At this point in time, I’d have to consider Valve’s Steam client to be “fantastic”. A year ago? I would have had a hard time making such a statement. Back then, I felt that Steam was too lacking in the “common sense” department. Case-in-point: The lacking ability to throttle downloads, or prevent a download from stopping just because you start a game up. Of course, both of those issues have since been tackled. As time passes, Steam just continues to get better and better – and it’s a good thing. A lot of us are quite wrapped into it at this point.
Despite just how great Steam is at the moment, I can’t help but feel like it could be a lot better. After all, it’s been around for over 10 years, and it wasn’t until just last year when I felt like the great updates were really pouring in. To me, it almost felt like Valve had been resting on its laurels, but when an influx of new users came in, thanks in part to all of the mechanics it had been adding to its website, the realization hit that the client could be a lot better. And then came Big Picture, and then SteamOS. I am sure it’s thanks to those features in particular that we now have download throttling and other recent features.
One thing I would love to see added to Steam is the ability to stream “SteamApps” files between PCs on a local network. Yes – that needs a bit more explaining, so here it is:
Picture, for example, that Steam PC #1 has PAYDAY 2 up-to-date. Someone hops on Steam PC #2 to play the game, but it’s 1GB or more out-of-date. On a slow Internet connection – something I have to deal with – that’s painful. It takes a solid 40 minutes or so for that 1GB to download. You could risk copying files over from the other PC manually, but that’s not intuitive, and it risks the chance that something will go wrong.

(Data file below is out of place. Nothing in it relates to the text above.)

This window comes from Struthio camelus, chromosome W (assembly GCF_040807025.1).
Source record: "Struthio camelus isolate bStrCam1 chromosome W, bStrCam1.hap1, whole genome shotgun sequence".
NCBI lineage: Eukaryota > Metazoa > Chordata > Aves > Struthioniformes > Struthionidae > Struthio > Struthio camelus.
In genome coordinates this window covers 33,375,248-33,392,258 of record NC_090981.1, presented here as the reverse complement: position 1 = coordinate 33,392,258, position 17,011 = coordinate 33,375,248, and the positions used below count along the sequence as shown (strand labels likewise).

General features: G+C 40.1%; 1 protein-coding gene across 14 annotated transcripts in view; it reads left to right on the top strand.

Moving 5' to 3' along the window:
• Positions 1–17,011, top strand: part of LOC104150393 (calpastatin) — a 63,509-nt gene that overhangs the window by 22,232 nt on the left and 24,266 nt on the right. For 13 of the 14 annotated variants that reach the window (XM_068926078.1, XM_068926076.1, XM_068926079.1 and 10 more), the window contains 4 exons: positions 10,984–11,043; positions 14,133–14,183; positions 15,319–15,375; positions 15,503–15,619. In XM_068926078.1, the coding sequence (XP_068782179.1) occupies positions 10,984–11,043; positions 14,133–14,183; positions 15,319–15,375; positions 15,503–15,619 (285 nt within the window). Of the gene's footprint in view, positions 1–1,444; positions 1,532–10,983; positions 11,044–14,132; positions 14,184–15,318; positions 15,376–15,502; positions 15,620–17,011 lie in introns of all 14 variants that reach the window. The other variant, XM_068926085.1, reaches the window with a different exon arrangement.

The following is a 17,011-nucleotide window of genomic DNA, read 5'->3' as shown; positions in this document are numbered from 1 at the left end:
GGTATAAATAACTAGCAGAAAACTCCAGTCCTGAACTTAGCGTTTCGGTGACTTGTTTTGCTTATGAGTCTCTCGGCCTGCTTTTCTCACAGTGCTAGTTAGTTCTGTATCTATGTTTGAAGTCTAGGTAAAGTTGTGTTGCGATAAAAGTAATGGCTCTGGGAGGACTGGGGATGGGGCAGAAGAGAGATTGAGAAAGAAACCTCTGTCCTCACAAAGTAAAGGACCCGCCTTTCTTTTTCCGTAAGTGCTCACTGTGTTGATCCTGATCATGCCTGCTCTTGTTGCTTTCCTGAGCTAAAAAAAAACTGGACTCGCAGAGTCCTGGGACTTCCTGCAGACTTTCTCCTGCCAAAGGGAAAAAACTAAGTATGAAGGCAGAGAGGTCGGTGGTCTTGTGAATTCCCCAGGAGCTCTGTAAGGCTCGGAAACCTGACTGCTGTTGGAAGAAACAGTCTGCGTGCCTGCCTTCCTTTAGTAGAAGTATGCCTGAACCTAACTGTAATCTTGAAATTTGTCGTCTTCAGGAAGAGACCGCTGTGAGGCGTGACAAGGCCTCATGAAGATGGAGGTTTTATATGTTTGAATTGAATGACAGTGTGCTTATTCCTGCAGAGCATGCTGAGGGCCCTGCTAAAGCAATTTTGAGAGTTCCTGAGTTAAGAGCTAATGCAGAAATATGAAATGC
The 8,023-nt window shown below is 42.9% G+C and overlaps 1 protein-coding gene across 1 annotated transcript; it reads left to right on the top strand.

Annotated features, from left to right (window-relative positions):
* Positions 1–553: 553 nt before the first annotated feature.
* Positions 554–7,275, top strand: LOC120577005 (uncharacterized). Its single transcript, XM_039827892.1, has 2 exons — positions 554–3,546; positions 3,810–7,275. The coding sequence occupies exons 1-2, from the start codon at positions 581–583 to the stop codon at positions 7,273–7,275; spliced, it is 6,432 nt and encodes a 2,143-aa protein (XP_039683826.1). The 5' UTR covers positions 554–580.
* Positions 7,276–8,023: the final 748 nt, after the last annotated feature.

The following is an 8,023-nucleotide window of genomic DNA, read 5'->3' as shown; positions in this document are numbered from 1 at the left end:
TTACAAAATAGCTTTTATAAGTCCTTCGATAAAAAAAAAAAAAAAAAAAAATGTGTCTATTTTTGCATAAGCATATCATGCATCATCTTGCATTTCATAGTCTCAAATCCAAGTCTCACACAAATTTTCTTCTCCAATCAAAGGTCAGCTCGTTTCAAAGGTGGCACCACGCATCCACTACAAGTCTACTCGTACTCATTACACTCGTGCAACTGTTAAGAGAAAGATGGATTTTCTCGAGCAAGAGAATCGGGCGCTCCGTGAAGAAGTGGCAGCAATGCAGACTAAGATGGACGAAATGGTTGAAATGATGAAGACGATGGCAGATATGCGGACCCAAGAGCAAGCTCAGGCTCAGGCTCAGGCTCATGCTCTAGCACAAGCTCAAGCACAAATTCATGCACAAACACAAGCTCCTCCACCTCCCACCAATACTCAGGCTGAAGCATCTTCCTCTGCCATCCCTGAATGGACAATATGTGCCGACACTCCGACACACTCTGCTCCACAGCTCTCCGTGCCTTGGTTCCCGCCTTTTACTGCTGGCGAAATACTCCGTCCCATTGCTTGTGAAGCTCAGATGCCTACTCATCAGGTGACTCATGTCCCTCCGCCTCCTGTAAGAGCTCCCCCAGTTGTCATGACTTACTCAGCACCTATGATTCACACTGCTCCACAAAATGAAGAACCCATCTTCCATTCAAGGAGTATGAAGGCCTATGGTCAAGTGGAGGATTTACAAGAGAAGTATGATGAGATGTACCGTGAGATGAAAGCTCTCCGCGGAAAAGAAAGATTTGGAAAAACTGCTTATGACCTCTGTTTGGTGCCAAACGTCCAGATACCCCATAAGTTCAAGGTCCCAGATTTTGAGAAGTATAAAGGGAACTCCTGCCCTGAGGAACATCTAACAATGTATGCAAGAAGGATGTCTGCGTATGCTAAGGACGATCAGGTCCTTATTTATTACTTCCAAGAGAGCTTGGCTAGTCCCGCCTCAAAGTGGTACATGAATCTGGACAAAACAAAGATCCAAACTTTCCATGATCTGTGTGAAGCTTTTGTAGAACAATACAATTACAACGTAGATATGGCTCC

With local distribution, Steam PC #2 could pop-up a message: “TG-MAIN’s PAYDAY 2 installation is up-to-date.”, and then offer two options: “Download update from Web“, and “Download update from TG-MAIN“. If the local update is chosen, then it would pop-up a message on that PC, asking the user to give the a-OK.
The usefulness of a feature like this isn’t just limited to a household – LAN parties could benefit just the same.
Wherever network solutions are concerned, security issues are sure to come into play, but the fact of the matter is, Steam already has a number of solutions like this. The big one is being able to stream an entire game from one PC to another. Surely, then, a feature could be added that would allow a game to update from a local PC.
In a situation like this, it’d save both Valve bandwidth, and the local user a lot of precious time.
What do you think? Do you have any Steam feature ideas you’d like to see implemented?